A different brand of faith
Written by: Limbaugh, David Posted on: 04/10/2003
June 20, 2001
A different brand of faith
I often marvel at the leaps of faith required to allow one to believe that the miracle of human life,
let alone the wonders of the physical universe, just spontaneously evolved from nothingness. Ive
always believed that it would take far more faith not to believe that God created man and the
universe than to believe that He did.
Indeed, since becoming a Christian, I find affirmation of this truth in Romans 1:18-20. "The
wrath of God is being revealed from heaven against all the godlessness and wickedness of men
who suppress the truth by their wickedness, since what may be known about God is plain to
them, because God has made it plain to them. For since the creation of the world, Gods invisible
qualities -- his eternal power and divine nature -- have been clearly seen, being understood from
what has been made, so that men are without excuse."
Christian apologist Ravi Zacharias, in his book "Jesus Among Other Gods," gives us some idea
(in mathematical terms) of the magnitude of faith necessary to believe that the material world
resulted from some random process. Zacharias quotes Chandra Wickramasinghe, professor of
applied mathematics at the University of Cardiff, Wales, concerning the marvels of the human
Wickramasinghe "reminded his readers that the statistical probability of forming even a single
enzyme, the building block of the gene, which is in turn the building block of the cell, is 1 in 10
to the 40,000th power. The translation of that figure is that it would require more attempts for the
formation of one enzyme than there are atoms in all the stars of all the galaxies in the entire
known universe." Nevertheless, todays popular culture seems wedded to the bias that a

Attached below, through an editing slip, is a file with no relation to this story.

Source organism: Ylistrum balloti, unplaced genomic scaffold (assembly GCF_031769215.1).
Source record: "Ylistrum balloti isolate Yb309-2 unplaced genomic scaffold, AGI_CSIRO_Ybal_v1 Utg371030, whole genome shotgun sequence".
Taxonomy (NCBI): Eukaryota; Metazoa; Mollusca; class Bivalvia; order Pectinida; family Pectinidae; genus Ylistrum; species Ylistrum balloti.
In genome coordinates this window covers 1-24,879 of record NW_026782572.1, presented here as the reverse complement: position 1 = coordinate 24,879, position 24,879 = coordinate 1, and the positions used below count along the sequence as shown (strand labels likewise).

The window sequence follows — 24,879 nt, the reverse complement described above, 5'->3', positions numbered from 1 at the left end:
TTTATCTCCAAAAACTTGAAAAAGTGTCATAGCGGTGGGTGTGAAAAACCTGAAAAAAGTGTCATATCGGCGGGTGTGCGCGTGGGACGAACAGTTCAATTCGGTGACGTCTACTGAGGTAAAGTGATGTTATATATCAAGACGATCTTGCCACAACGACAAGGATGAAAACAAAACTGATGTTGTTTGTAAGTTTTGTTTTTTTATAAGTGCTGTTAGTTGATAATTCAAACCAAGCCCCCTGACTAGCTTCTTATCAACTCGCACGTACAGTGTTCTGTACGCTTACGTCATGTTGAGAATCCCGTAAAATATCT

belief in God is born of irrationality. The conventional wisdom is that one must leave his reason
at the door in order to believe in God. Says Zacharias, "Unfortunately, for reasons justifiable and
unjustifiable, individuals hostile to belief in God often malign faith in Him as the lure of emotion
clinging to an idea with the mind disengaged." I have remembered Zacharias's words as I have
read the many articles written lately about the work of scientists who are researching the
relationship between the brain and religious experiences. The scientists are attempting to
understand the physiology of spiritual experiences, apparently believing that most religion is
based on these experiences, which they consider to be illusory. "Religion is a property of the
brain and has little to do with whats out there," says researcher Michael Persinger. The
Washington Post article chronicling this asks, "Could the voices that Moses and Mohammed
heard on remote mountaintops have been just a bunch of firing neurons an illusion? Could Jesus
conversations with God have been a mental delusion?"
Even more interesting is the researchers speculation that mystical experiences may be the result
of "decreased activity in the brains parietal lobe," which "creates the transcendental feeling of
being one with the universe." Doesnt this sound like Zachariass point about the "mind
disengaged"? It is amazing to me how simplistic this "scientific" approach to religion is. Just for
starters the researchers fall into two obvious errors. First, they lump all religions together, which
is unwarranted. For example, the Hindu concept of transcendentalism and becoming one with the
universe is foreign to Christianity, which holds to a belief in a personal God and the conviction
that each individual retains his unique personality never merging into the absolute. Second, the
researchers seem to assume that ones faith is wholly dependent upon mystical experiences. To
the contrary (regarding Christians, at least), many Christians will tell you that though their lives
have been changed since becoming Christians, they have never had a mystical experience at all
and, regardless, their faith is based on much more than mere feelings.
Christians cannot depend exclusively on feelings; otherwise they may wholly abandon their faith
upon encountering life's difficulties. They must rely on things much more immutable than
subjective feelings, such as belief in the Word of God and the finished work of Christ, to sustain
them through their various trials.
Like it or not, many of these researchers have an agenda, and that agenda is to discredit religion
in general and Christianity in particular, which they believe are responsible for most of the ills in
society, such as "religious wars, fanaticism and intolerance." How ironic is the degree to which
some scientists are willing to discard their scientific methods in pursuit of conclusions that
support beliefs based on their secular brand of faith.
David Limbaugh is author of Absolute Power: The Legacy of Corruption in
the Clinton-Reno Justice Department. Available through Amazon.com
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